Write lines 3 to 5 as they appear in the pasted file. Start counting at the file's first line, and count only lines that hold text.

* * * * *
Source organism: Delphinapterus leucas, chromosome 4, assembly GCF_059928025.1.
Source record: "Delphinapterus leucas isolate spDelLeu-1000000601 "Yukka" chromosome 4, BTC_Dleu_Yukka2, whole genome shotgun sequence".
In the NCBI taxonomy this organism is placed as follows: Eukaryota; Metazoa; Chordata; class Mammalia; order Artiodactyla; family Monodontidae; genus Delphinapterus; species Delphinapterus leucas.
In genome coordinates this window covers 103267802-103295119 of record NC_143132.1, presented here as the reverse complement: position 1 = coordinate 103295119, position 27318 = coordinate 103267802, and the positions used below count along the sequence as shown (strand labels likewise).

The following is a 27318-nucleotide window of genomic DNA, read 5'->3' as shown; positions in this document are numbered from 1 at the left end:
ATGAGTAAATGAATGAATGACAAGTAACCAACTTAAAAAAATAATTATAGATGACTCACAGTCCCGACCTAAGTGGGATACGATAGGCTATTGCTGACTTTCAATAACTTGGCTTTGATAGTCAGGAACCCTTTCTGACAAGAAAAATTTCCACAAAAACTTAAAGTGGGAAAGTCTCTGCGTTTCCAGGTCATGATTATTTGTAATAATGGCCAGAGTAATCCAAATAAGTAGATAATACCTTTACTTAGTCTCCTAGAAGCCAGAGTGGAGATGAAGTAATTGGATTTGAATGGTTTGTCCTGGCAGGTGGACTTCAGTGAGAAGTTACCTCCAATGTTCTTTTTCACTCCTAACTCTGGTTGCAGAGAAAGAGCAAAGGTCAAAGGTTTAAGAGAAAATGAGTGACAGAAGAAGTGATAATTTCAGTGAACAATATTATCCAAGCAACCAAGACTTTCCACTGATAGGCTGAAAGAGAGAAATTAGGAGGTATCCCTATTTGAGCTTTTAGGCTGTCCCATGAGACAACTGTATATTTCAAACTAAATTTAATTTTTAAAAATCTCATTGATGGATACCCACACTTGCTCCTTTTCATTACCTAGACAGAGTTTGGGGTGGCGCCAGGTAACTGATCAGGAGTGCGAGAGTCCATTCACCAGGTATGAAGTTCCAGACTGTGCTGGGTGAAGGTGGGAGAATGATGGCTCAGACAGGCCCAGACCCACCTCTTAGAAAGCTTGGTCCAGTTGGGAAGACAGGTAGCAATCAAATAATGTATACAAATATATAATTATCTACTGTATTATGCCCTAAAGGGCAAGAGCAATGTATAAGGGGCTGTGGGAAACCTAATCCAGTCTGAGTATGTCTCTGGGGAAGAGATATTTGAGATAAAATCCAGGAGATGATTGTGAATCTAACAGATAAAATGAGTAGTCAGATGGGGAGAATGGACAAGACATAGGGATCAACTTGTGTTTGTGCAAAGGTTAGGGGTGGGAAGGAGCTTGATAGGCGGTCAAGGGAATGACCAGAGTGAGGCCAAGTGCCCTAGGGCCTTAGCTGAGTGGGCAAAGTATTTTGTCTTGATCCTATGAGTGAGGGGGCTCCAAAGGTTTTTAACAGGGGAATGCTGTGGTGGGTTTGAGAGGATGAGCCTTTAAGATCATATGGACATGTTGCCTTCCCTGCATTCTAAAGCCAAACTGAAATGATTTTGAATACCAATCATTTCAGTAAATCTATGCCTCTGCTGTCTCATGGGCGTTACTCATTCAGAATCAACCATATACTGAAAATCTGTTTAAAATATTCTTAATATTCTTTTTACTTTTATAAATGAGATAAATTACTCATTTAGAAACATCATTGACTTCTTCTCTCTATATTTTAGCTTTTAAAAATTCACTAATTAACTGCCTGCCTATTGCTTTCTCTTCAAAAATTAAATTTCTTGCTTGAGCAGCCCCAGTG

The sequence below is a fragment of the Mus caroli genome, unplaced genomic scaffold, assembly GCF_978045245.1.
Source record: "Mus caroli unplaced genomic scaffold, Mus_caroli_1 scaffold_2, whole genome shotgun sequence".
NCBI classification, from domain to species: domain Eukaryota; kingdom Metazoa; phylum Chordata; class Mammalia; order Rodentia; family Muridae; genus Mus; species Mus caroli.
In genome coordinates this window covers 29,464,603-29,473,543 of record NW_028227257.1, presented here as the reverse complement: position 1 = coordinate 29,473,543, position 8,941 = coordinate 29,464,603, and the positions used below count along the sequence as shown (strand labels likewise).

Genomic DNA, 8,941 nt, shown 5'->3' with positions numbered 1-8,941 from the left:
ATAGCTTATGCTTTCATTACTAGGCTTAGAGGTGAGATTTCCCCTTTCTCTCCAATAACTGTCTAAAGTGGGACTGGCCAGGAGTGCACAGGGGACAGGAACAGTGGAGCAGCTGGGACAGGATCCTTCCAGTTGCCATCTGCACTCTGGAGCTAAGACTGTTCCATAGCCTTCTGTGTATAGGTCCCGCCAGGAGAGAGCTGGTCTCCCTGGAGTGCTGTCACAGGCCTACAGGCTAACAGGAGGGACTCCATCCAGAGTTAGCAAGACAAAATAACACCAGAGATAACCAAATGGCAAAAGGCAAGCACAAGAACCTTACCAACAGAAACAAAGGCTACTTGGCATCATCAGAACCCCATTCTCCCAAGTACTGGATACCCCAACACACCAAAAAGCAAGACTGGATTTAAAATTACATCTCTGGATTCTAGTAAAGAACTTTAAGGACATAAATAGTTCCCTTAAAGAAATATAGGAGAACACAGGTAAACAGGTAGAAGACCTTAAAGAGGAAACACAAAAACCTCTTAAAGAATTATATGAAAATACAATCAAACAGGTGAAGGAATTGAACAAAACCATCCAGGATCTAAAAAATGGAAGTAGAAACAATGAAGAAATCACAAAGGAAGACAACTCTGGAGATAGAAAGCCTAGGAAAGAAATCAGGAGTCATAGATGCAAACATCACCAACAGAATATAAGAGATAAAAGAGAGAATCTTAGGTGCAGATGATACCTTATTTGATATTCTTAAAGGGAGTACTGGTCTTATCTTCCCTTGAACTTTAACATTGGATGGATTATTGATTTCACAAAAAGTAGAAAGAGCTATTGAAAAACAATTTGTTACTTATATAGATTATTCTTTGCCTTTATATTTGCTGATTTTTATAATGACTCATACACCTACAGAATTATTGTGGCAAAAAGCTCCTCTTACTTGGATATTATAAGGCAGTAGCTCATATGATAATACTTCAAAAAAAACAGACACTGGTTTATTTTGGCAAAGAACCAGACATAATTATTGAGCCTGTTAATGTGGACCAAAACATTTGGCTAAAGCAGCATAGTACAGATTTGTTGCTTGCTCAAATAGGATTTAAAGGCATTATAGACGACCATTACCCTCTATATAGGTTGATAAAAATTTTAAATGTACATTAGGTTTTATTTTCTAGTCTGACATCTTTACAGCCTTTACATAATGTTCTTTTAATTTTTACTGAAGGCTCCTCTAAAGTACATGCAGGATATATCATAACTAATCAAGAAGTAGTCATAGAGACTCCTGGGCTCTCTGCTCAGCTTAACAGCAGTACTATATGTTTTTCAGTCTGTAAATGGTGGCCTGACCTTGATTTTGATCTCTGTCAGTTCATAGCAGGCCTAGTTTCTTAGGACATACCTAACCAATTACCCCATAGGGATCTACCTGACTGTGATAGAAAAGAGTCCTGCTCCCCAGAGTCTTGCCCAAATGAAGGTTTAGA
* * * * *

In the NCBI taxonomy this organism is placed as follows: Eukaryota; Metazoa; Chordata; class Mammalia; order Artiodactyla; family Monodontidae; genus Delphinapterus; species Delphinapterus leucas.
In genome coordinates this window covers 103267802-103295119 of record NC_143132.1, presented here as the reverse complement: position 1 = coordinate 103295119, position 27318 = coordinate 103267802, and the positions used below count along the sequence as shown (strand labels likewise).

The following is a 27318-nucleotide window of genomic DNA, read 5'->3' as shown; positions in this document are numbered from 1 at the left end: